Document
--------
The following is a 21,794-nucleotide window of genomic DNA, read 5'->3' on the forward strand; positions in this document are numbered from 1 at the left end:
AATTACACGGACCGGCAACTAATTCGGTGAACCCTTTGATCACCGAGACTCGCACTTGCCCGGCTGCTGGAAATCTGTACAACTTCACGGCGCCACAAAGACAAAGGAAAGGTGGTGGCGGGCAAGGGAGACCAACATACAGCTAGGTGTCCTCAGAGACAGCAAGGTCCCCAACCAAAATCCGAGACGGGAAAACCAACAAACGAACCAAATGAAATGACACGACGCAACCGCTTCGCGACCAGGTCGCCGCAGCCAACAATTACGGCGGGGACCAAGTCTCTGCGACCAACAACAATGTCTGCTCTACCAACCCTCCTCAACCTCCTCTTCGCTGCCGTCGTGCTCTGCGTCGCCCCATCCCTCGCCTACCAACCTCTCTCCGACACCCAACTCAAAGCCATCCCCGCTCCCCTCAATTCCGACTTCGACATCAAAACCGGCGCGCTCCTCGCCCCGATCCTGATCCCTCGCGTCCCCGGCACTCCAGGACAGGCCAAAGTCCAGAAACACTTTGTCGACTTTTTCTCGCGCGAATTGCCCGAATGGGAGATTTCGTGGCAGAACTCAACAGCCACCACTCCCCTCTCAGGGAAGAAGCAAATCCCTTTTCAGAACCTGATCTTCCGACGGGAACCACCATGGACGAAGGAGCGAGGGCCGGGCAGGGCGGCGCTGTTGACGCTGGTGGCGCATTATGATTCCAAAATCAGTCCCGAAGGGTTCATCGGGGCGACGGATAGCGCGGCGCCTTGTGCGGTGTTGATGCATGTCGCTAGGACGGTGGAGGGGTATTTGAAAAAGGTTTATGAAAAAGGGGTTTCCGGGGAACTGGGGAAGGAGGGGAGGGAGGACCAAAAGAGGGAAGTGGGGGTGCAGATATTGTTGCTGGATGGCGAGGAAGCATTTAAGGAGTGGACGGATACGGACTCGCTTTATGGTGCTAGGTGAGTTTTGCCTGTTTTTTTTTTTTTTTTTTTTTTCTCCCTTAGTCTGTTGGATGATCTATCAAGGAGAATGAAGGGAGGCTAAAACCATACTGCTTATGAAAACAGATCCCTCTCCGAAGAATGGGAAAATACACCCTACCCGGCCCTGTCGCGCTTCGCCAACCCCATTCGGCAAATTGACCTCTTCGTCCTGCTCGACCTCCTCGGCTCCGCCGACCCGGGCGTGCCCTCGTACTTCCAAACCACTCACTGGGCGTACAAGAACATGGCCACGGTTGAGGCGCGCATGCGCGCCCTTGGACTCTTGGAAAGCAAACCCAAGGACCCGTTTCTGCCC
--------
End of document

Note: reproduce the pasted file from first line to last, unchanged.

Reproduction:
The following is a 21,794-nucleotide window of genomic DNA, read 5'->3' on the forward strand; positions in this document are numbered from 1 at the left end:
AATTACACGGACCGGCAACTAATTCGGTGAACCCTTTGATCACCGAGACTCGCACTTGCCCGGCTGCTGGAAATCTGTACAACTTCACGGCGCCACAAAGACAAAGGAAAGGTGGTGGCGGGCAAGGGAGACCAACATACAGCTAGGTGTCCTCAGAGACAGCAAGGTCCCCAACCAAAATCCGAGACGGGAAAACCAACAAACGAACCAAATGAAATGACACGACGCAACCGCTTCGCGACCAGGTCGCCGCAGCCAACAATTACGGCGGGGACCAAGTCTCTGCGACCAACAACAATGTCTGCTCTACCAACCCTCCTCAACCTCCTCTTCGCTGCCGTCGTGCTCTGCGTCGCCCCATCCCTCGCCTACCAACCTCTCTCCGACACCCAACTCAAAGCCATCCCCGCTCCCCTCAATTCCGACTTCGACATCAAAACCGGCGCGCTCCTCGCCCCGATCCTGATCCCTCGCGTCCCCGGCACTCCAGGACAGGCCAAAGTCCAGAAACACTTTGTCGACTTTTTCTCGCGCGAATTGCCCGAATGGGAGATTTCGTGGCAGAACTCAACAGCCACCACTCCCCTCTCAGGGAAGAAGCAAATCCCTTTTCAGAACCTGATCTTCCGACGGGAACCACCATGGACGAAGGAGCGAGGGCCGGGCAGGGCGGCGCTGTTGACGCTGGTGGCGCATTATGATTCCAAAATCAGTCCCGAAGGGTTCATCGGGGCGACGGATAGCGCGGCGCCTTGTGCGGTGTTGATGCATGTCGCTAGGACGGTGGAGGGGTATTTGAAAAAGGTTTATGAAAAAGGGGTTTCCGGGGAACTGGGGAAGGAGGGGAGGGAGGACCAAAAGAGGGAAGTGGGGGTGCAGATATTGTTGCTGGATGGCGAGGAAGCATTTAAGGAGTGGACGGATACGGACTCGCTTTATGGTGCTAGGTGAGTTTTGCCTGTTTTTTTTTTTTTTTTTTTTTTCTCCCTTAGTCTGTTGGATGATCTATCAAGGAGAATGAAGGGAGGCTAAAACCATACTGCTTATGAAAACAGATCCCTCTCCGAAGAATGGGAAAATACACCCTACCCGGCCCTGTCGCGCTTCGCCAACCCCATTCGGCAAATTGACCTCTTCGTCCTGCTCGACCTCCTCGGCTCCGCCGACCCGGGCGTGCCCTCGTACTTCCAAACCACTCACTGGGCGTACAAGAACATGGCCACGGTTGAGGCGCGCATGCGCGCCCTTGGACTCTTGGAAAGCAAACCCAAGGACCCGTTTCTGCCC